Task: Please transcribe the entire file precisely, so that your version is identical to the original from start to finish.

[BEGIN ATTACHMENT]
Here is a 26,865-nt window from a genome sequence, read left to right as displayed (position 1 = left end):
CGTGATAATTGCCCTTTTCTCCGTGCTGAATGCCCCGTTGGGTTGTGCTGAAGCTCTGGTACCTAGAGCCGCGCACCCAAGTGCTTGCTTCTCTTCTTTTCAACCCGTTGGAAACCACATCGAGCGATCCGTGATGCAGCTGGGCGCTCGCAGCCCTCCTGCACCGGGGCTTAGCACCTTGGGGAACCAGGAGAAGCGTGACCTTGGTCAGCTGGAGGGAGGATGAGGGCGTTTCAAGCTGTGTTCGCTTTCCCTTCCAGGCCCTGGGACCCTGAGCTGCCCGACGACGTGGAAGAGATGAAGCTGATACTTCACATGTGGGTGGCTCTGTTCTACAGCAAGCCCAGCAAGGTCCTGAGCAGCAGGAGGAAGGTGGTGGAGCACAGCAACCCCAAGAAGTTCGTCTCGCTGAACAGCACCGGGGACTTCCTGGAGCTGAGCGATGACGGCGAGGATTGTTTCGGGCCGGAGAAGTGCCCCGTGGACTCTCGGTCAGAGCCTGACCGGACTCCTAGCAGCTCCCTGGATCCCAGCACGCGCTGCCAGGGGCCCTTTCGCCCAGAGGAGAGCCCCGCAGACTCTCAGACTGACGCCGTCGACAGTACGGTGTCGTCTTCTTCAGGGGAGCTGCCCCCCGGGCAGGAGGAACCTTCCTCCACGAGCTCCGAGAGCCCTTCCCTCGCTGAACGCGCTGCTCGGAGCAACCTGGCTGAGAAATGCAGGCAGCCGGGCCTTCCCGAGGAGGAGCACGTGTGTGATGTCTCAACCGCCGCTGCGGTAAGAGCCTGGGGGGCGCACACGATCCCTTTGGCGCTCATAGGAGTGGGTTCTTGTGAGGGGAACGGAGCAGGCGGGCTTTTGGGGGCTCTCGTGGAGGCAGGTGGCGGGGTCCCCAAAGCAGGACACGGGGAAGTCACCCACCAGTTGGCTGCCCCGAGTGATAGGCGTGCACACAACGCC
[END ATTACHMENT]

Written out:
Here is a 26,865-nt window from a genome sequence, read left to right as displayed (position 1 = left end):
CGTGATAATTGCCCTTTTCTCCGTGCTGAATGCCCCGTTGGGTTGTGCTGAAGCTCTGGTACCTAGAGCCGCGCACCCAAGTGCTTGCTTCTCTTCTTTTCAACCCGTTGGAAACCACATCGAGCGATCCGTGATGCAGCTGGGCGCTCGCAGCCCTCCTGCACCGGGGCTTAGCACCTTGGGGAACCAGGAGAAGCGTGACCTTGGTCAGCTGGAGGGAGGATGAGGGCGTTTCAAGCTGTGTTCGCTTTCCCTTCCAGGCCCTGGGACCCTGAGCTGCCCGACGACGTGGAAGAGATGAAGCTGATACTTCACATGTGGGTGGCTCTGTTCTACAGCAAGCCCAGCAAGGTCCTGAGCAGCAGGAGGAAGGTGGTGGAGCACAGCAACCCCAAGAAGTTCGTCTCGCTGAACAGCACCGGGGACTTCCTGGAGCTGAGCGATGACGGCGAGGATTGTTTCGGGCCGGAGAAGTGCCCCGTGGACTCTCGGTCAGAGCCTGACCGGACTCCTAGCAGCTCCCTGGATCCCAGCACGCGCTGCCAGGGGCCCTTTCGCCCAGAGGAGAGCCCCGCAGACTCTCAGACTGACGCCGTCGACAGTACGGTGTCGTCTTCTTCAGGGGAGCTGCCCCCCGGGCAGGAGGAACCTTCCTCCACGAGCTCCGAGAGCCCTTCCCTCGCTGAACGCGCTGCTCGGAGCAACCTGGCTGAGAAATGCAGGCAGCCGGGCCTTCCCGAGGAGGAGCACGTGTGTGATGTCTCAACCGCCGCTGCGGTAAGAGCCTGGGGGGCGCACACGATCCCTTTGGCGCTCATAGGAGTGGGTTCTTGTGAGGGGAACGGAGCAGGCGGGCTTTTGGGGGCTCTCGTGGAGGCAGGTGGCGGGGTCCCCAAAGCAGGACACGGGGAAGTCACCCACCAGTTGGCTGCCCCGAGTGATAGGCGTGCACACAACGCC